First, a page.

Dhaka June 27 2022:
The power and energy sector is under pressure due to rise in import cost of petroleum and LNG and partly that of coal.
It is still difficult to accommodate even after significant rise in subsidy of initiative to reduce excess.
Energy mix with renewable energy, need to be approached by the government for sustainability.
Could be a possible option which has been ignored National budget FY2023 is expected to address some of the concerns.
There is limited effort to ease the pressure.
Imported LNG is still a major energy mix to meet the gas shortage which would rise the cost pressure further.
The budget did not assure that consumer would get some relief for not adjusting energy prices.
Still, generation based projects are the priority in the power sector budget.
Distribution related projects continues to get neglected and renewable energy based projects are not in the priority of the government.
Growth in allocation is getting slower and changes in imported tariff would significantly rise imported solar panel and other associated equipment and it would further slowed down the solar panel use.
Overall, the power and energy sector is in fiscal pressure at the end of FY2022 despite having a number of major achievements.
It is expected that the national budget for FY2023 will take into cognizance of the above mentioned issues.
Adjustment is necessary of the capacity payment fiscal allocation and to accommodate required subsidy tariff at consumers’ end given the inflationary pressure.
Higher allocation for quick implementation of transmission and distribution related projects is required.
Reduce excess capacity by less allocation for generation related projects particularly those related with fossil fuel based generation projects putting emphasis on efficient technologies, suggested by Dr Khondaker Golam Moazzem , Research Director, Centre for Policy Dialogue (CPD) during the keynote presentation in a press briefing session titled ‘Energy and Power Sector in the National Budget for FY2022-23’ organized by CPD at a city hotel on Sunday.
Dr Fahmida Khatun, Executive Director, CPD was in Chair while Mohammad Hossain, Director General, Power Cell, Power Division, Ministry of Power, Energy and Mineral Resources, Government of Bangladesh, was the Special Guest in the press briefing session.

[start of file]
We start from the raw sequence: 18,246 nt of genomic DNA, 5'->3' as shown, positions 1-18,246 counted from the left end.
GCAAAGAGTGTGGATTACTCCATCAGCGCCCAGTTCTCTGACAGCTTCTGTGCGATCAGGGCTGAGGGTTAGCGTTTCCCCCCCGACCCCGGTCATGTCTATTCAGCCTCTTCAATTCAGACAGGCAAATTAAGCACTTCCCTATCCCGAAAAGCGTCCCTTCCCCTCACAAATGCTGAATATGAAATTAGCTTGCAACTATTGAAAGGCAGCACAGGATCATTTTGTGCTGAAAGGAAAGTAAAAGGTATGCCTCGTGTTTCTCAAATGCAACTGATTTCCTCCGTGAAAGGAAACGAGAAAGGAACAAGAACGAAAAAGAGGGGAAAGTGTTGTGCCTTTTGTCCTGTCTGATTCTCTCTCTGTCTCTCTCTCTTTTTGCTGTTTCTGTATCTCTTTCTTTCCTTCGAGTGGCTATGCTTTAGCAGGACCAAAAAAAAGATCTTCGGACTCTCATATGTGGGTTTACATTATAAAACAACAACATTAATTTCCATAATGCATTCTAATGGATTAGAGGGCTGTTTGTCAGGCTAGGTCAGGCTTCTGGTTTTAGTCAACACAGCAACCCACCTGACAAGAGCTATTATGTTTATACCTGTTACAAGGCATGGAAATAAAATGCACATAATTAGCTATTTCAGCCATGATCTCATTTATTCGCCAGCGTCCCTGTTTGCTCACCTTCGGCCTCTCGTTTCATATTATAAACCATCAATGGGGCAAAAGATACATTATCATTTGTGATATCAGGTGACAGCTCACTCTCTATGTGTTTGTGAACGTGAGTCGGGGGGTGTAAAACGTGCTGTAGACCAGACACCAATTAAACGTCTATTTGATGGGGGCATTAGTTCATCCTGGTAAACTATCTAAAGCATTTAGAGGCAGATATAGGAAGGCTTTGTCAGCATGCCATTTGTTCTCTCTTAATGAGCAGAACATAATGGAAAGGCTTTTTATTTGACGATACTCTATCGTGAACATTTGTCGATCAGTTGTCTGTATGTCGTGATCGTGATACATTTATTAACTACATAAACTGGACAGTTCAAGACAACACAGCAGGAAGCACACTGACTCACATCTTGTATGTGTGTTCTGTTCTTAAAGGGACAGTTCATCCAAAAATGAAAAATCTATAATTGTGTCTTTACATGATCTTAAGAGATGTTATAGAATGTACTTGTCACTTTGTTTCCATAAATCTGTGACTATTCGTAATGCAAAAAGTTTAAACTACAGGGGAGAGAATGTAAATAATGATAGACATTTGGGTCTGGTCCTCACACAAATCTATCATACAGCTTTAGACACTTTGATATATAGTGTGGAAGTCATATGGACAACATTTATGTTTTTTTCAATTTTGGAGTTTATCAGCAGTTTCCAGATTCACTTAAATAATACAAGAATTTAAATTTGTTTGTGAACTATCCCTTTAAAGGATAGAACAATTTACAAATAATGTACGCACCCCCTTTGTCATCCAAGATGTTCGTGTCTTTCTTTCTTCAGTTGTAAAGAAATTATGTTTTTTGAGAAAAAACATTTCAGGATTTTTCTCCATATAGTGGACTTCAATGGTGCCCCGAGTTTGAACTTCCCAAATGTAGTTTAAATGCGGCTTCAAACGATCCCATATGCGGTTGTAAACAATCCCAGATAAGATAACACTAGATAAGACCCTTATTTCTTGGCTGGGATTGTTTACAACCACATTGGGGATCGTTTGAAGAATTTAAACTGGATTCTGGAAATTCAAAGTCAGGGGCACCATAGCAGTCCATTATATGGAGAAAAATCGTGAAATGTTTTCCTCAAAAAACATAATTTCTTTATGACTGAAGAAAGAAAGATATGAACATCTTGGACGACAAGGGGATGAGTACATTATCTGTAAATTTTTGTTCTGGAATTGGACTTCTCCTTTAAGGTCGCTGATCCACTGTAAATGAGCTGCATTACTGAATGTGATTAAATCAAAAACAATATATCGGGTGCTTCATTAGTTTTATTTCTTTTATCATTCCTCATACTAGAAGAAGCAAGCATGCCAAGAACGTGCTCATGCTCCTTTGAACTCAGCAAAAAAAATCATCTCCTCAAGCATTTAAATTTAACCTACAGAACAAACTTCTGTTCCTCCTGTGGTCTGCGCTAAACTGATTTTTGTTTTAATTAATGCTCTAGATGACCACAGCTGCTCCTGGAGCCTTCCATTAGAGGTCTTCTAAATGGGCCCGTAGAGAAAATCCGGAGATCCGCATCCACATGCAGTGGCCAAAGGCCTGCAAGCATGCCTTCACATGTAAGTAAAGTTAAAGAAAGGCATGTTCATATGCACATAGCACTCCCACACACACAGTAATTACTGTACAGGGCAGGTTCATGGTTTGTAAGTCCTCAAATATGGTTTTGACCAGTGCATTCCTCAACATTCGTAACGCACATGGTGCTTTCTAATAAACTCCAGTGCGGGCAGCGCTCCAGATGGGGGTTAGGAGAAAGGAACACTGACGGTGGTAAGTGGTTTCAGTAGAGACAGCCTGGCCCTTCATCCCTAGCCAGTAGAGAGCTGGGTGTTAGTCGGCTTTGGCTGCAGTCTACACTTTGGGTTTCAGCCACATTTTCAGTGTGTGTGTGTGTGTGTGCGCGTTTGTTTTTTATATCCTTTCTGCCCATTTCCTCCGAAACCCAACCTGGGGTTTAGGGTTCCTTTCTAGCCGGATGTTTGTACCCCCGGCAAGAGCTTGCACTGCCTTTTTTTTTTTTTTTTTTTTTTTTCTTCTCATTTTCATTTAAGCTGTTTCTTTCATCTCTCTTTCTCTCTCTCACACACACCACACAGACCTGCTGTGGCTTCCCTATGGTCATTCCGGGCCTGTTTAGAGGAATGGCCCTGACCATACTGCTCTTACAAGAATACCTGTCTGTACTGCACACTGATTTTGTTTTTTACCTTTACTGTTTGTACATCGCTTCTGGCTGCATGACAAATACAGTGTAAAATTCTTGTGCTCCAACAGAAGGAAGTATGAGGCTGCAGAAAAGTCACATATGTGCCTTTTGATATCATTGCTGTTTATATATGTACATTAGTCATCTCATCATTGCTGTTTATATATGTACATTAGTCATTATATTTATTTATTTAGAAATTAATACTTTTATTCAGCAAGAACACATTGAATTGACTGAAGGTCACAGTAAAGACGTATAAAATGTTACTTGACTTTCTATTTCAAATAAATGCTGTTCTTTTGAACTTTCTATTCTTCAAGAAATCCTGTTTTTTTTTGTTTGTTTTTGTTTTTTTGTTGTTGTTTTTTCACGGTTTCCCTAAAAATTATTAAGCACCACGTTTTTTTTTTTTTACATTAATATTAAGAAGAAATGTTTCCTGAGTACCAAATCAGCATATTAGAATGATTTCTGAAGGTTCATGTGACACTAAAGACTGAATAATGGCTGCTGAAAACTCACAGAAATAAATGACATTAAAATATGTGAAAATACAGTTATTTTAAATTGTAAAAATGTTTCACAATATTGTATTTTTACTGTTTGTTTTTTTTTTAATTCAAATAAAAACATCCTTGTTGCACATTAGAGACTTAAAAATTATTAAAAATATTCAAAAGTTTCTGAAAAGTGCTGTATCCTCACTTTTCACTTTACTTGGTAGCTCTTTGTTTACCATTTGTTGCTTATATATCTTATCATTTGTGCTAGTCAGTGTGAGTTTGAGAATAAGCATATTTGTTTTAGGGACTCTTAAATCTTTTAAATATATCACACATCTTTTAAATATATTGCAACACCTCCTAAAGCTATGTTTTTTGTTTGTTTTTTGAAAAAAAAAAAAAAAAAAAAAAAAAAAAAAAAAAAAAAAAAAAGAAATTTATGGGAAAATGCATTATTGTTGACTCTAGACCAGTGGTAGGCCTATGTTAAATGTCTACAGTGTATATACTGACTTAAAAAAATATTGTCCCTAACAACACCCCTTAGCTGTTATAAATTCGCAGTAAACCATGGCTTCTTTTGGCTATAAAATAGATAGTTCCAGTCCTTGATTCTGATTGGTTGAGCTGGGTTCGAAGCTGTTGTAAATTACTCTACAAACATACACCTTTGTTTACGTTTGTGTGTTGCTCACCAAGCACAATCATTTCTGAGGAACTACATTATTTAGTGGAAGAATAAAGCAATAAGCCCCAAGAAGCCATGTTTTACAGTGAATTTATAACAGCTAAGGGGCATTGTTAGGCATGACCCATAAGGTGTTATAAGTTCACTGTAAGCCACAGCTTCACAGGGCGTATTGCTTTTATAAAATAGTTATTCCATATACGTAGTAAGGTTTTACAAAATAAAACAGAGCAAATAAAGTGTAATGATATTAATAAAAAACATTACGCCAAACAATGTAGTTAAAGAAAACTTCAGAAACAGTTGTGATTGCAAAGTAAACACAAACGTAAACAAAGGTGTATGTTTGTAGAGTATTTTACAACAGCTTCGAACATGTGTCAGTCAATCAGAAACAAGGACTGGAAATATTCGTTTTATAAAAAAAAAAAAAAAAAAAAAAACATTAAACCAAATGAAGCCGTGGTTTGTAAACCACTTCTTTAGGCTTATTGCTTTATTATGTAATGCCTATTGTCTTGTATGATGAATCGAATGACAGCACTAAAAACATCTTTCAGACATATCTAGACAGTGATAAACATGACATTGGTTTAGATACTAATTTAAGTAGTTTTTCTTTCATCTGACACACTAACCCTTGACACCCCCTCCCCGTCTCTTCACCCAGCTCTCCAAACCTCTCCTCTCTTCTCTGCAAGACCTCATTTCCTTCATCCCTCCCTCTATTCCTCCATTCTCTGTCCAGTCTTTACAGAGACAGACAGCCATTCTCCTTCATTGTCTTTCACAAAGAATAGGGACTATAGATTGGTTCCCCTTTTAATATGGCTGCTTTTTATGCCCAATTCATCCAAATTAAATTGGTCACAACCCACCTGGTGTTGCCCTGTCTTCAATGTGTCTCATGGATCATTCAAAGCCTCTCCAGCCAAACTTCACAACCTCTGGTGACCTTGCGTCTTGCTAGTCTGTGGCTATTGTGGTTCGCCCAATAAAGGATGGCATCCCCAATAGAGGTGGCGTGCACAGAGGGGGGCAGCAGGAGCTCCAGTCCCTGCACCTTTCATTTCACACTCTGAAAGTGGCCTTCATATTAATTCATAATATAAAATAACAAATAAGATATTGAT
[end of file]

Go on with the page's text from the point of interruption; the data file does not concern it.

Dr M Tamim, Professor, Department of Petroleum and Mineral Resources Engineering (PMRE), BUET; Professor Badrul Imam, Professor, Department of Geology, University of Dhaka; Professor Dr M Shamsul Alam, Dean, Faculty of Engineering (FE), Daffodil International University; Imran Karim, President, Bangladesh Independent Power Producers’ Association (BIPPA) and Md. Shahriar Ahmed Chowdhury, CEA, FIEB, Director, Centre for Energy Research, UIU were distinguished discussants during the session.
According to the think tank, the ongoing year (FY2022) is an eventful year for the power and energy sector.
Bangladesh has achieved the milestone of 100% electrification.
Prime Minister has announced the target to achieve 40% of renewable energy by 2040 as part of shifting from fossil fuel towards clean energy.
Ukraine war has posed major challenge for global energy market and has created high uncertainty and risks in energy supply, energy price, energy sustainability and future clean energy targets.
The government has passed the first two years of the 8thFive Year Plan (FY2021-25).
FY2023 will be the third year for the implementation of the 8thFYP.
It is important to review how the power and energy sector has been progressing in the first two years of the plan period.
Also, important to review how the national budget for FY2023 has been addressing the concerns of the power and energy sector.
Recovery from the Covid pandemic has multiple implications for the power and energy sector.
CPD highlighted that the power sector has a generation capacity of 25,556 MW of which 22,348 MW is on-grid and 3,208 MW is off-grid (as of 20 June, 2022).
A total of 152 power plants are in operation of which 66 plants are gas based, 64 are HFO based and 10 are HSD based.
Per capita generation capacity in FY2022 is 560 kwh while per capita consumption is 422 kwh (in FY2021).
A significant rise in power generation capacity and power consumption is observed during FY2017-22.
Between FY2017-22, generation capacity has increased by 88.5% while per capita consumption has increased by 37%.
During FY2022 generation capacity has significantly increased -by 16%though electricity demand has increased only by 2%. This has caused further rise in idle generation capacity.
Per capita generation capacity has increased by 17.9% in FY2022.
In terms of energy mix, major rise in power generation capacity has occurred due to rise in fossil fuel based power plants particularly based on HFO and HDO.
Coal based power generation has been at the same level as the previous year.
Gas-based generation capacity has reduced marginally while renewable energy based power generation has marginally increased.
Power and Energy sector insiders, experts, activists, academics and media, among others, took part in the press briefing session.
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